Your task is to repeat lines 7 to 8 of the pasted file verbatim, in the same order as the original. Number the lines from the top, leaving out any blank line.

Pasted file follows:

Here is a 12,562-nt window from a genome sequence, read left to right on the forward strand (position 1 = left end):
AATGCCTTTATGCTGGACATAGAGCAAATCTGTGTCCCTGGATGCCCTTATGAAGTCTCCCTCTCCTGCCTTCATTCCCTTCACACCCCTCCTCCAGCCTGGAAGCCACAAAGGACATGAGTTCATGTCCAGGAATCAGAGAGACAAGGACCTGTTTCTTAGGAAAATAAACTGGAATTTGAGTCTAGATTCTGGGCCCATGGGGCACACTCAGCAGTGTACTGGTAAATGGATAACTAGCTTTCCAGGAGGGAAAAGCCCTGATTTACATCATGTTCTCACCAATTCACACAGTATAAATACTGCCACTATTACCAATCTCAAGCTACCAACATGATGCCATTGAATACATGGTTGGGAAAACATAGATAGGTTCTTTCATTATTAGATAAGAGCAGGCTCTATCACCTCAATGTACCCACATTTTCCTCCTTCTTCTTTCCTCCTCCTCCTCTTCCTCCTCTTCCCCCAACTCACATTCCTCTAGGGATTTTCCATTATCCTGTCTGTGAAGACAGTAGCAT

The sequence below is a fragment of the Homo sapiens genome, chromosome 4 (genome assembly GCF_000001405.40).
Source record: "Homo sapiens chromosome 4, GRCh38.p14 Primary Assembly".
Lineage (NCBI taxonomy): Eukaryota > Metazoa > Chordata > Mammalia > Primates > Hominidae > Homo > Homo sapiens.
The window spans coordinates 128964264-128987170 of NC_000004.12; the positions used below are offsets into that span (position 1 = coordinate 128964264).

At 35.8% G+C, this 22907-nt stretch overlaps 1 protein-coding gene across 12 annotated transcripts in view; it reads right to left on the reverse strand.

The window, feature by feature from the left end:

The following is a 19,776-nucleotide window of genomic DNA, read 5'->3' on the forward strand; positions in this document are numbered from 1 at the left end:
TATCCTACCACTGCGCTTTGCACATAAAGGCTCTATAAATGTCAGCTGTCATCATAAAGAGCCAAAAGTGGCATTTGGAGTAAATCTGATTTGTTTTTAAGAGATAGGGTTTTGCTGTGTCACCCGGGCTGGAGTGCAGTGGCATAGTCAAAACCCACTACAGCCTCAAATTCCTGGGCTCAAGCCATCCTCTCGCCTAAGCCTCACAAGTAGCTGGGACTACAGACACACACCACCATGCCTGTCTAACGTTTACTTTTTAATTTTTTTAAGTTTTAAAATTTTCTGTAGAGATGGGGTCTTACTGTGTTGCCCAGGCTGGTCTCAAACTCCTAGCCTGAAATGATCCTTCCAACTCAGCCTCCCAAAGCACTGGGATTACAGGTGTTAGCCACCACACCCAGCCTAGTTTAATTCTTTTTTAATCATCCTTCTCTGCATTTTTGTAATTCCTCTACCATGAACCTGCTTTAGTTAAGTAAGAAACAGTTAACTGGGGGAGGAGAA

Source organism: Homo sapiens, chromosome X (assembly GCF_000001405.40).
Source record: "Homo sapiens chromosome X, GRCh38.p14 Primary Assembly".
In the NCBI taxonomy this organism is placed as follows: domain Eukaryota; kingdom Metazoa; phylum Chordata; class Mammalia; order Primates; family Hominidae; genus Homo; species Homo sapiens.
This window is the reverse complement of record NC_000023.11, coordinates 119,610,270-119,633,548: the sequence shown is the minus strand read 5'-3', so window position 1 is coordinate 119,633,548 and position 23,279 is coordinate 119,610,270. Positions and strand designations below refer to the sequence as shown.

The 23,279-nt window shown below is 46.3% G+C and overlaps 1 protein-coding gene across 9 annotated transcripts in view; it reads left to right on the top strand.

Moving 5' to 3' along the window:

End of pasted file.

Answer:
At 35.8% G+C, this 22907-nt stretch overlaps 1 protein-coding gene across 12 annotated transcripts in view; it reads right to left on the reverse strand.

The window, feature by feature from the left end: